This describes the general type of game you’re playing. There are two types:
Dice-ordered: This is where all opponents’ dice are placed into one dice bag and one dice at a time is pulled to see who’s turn it is. Anyone can be designated to pull the dice. In this type of turn-based game, you might get more than one turn in a row. It depends on the pull of the dice! Bolt Action, Warlords of Erehwon, and others from Warlord Games are dice-ordered.
“You go, I go”: Okay, it’s not an “official” term, but it describes the turn-based style of games like Warhammer 40k and Age of Sigmar. Opponents alternate taking turns. One person does all his/her actions and movement first, then the other. In this style, going first or last all the time can either be an advantage or disadvantage, depending on your army.
The term, Command Points, is common wargaming lingo in Games Workshop games. They are points that allow you to enhance a unit or impair an opponent’s unit.
You can spend them to re-roll dice, or use them to automatically pass a morale check. In 40k, Command Points are mainly used on stratagems which provide buffs on your army.
An objective is the “thing” that your army is trying to reach or accomplish in the game or during the turn. There might be one, or a few.
Some examples in Warhammer 40k might be to destroy an enemy’s unit, capture specific objective markers, or advance all your units out of your deployment zone. In Bolt Action, objective examples are to hold a location (such as a bridge or building) or capture your opponent’s Command Post.
Objectives are typically visible on a board using some type of objective marker. This could be as simple as a token, a specific type of miniature, or terrain.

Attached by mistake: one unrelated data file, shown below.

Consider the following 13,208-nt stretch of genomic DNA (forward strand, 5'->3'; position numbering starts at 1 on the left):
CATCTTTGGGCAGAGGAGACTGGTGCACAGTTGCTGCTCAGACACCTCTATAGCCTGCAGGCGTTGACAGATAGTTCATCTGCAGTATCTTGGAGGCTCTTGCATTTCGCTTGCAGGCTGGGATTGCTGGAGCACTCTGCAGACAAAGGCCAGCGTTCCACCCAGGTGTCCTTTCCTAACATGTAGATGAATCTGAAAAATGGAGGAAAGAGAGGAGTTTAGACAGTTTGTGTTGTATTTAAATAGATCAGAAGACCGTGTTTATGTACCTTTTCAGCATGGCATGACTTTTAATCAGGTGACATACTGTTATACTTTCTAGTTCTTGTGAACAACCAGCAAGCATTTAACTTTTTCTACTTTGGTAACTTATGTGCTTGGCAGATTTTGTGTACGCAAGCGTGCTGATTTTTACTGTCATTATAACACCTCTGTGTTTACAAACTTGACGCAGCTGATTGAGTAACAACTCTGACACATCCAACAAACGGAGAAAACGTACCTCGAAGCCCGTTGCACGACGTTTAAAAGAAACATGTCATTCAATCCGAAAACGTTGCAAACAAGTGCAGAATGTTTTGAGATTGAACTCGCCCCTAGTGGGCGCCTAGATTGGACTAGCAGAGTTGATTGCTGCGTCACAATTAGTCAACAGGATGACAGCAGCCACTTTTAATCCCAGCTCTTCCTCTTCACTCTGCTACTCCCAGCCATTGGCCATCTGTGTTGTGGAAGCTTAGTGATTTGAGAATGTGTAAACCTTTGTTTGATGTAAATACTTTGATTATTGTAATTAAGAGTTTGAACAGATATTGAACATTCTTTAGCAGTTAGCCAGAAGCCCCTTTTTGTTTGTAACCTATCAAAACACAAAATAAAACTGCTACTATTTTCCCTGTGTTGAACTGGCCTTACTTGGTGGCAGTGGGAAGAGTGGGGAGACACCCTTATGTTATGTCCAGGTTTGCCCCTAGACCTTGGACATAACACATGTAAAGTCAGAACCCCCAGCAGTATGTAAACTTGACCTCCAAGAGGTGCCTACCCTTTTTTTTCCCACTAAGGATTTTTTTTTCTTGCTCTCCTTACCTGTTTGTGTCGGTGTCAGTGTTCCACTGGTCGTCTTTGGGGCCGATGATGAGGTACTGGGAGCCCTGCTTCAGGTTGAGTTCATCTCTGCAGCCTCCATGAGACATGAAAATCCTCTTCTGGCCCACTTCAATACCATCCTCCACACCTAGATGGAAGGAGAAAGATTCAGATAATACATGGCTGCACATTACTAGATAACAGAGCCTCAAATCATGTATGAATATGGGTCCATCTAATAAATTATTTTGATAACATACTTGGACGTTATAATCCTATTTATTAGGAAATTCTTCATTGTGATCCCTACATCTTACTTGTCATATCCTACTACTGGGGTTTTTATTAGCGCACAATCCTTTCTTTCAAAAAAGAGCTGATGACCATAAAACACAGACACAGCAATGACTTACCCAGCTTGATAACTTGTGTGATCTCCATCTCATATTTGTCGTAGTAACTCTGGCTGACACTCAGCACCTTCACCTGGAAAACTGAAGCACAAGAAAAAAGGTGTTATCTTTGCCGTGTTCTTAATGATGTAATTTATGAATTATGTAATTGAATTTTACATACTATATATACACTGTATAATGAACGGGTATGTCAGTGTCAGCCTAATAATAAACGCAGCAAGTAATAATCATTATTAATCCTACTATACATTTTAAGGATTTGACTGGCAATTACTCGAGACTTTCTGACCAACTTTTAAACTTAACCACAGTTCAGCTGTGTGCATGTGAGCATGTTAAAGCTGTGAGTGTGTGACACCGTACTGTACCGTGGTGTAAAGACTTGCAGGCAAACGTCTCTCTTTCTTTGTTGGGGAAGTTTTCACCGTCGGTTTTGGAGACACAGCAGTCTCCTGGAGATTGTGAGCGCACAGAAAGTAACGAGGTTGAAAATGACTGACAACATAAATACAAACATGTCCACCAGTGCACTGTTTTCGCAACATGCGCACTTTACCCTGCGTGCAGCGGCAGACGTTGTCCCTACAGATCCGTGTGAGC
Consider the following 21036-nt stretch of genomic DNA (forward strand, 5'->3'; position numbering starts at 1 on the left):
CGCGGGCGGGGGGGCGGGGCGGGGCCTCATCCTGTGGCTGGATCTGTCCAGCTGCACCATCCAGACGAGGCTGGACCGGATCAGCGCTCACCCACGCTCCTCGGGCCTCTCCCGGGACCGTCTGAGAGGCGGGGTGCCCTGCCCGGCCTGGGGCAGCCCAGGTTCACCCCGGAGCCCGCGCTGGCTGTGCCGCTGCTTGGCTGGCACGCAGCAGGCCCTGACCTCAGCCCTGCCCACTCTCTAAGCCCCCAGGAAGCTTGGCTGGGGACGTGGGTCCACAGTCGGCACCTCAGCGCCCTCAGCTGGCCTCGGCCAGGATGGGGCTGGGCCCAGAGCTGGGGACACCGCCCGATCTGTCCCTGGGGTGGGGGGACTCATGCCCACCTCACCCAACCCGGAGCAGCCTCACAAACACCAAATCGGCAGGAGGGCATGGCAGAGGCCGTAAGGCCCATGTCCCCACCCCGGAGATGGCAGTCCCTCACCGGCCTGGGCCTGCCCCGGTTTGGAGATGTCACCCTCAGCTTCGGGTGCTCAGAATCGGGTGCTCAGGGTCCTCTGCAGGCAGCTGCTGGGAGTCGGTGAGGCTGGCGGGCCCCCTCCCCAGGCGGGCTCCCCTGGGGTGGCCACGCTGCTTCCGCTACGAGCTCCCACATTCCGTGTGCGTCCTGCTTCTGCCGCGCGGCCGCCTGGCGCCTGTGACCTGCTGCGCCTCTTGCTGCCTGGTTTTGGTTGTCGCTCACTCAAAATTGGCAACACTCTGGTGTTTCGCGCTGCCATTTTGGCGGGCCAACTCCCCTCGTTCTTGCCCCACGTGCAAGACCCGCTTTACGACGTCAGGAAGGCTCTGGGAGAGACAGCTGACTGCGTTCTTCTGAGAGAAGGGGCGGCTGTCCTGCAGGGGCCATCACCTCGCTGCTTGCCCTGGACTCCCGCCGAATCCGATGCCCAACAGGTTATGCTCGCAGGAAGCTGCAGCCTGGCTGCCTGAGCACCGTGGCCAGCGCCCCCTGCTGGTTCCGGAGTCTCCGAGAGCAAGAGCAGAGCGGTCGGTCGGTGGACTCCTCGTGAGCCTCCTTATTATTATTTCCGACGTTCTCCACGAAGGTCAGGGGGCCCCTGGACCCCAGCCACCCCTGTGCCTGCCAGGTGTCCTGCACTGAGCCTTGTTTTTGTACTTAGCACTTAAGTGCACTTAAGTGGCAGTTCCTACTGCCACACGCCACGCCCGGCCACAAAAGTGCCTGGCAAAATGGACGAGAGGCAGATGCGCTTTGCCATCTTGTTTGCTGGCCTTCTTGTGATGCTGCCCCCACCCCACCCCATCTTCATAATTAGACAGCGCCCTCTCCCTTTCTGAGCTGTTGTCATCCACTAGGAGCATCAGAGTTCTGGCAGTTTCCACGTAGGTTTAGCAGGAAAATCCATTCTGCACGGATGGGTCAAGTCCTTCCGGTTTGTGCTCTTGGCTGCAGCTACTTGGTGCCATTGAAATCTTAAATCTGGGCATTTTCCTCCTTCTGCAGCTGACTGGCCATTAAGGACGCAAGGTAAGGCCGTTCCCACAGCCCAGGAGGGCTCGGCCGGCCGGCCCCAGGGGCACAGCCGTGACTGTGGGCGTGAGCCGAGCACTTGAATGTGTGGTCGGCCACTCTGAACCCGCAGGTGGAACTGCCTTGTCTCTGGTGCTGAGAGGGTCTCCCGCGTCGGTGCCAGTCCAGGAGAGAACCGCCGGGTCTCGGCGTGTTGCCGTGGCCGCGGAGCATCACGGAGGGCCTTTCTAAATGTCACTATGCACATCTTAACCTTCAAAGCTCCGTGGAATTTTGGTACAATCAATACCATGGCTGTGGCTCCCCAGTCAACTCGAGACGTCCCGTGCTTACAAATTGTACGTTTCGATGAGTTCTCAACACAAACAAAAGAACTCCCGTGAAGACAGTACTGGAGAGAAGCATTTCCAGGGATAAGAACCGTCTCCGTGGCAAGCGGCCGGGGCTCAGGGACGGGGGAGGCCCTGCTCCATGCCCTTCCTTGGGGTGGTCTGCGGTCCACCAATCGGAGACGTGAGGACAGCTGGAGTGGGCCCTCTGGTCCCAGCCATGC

This term refers to those little extra pieces of a model, usually left on a sprue after you’ve finished assembling your minis. Bits are the alternative parts you can use to build a particular mini. They could be gender-oriented, or related to types of armor. They may even pertain to body part position variations.
Many wargamers — our own Den Master included — deem bits to be sacred. You should NEVER throw them away! They can often be used for other models or kit-bashing. Waste not, want not!
Line of Sight
The line of sight, or LOS, is wargaming lingo that refers to whether or not your army’s unit or units can see your opponent’s. In a miniature wargame, you may not attack an enemy if you can’t see them.
Line of sight can be obstructed by terrain, such as trees or buildings. It’s helpful to use a laser pointer on the board to make sure you’re clear. Otherwise, you may need to hold your attack until you can move your units to a more optimal position.
A skirmish-based game occurs on a much smaller scale. Battles are between units, not full armies. Skirmish games tend to play much quicker because the play area, or board, is smaller, plus there are less models to control. Good examples of skirmish games are Chain of Command, Kill Team, and Warcry.
Learn Your Wargaming Lingo!
While there are plenty of other specific terms, the above covers a few of the more common wargaming lingo. If you have an affinity for a particular miniature wargame, we suggest reading through the rule book and becoming familiar with all the specific terms. Then, go forth and use them confidently as you play!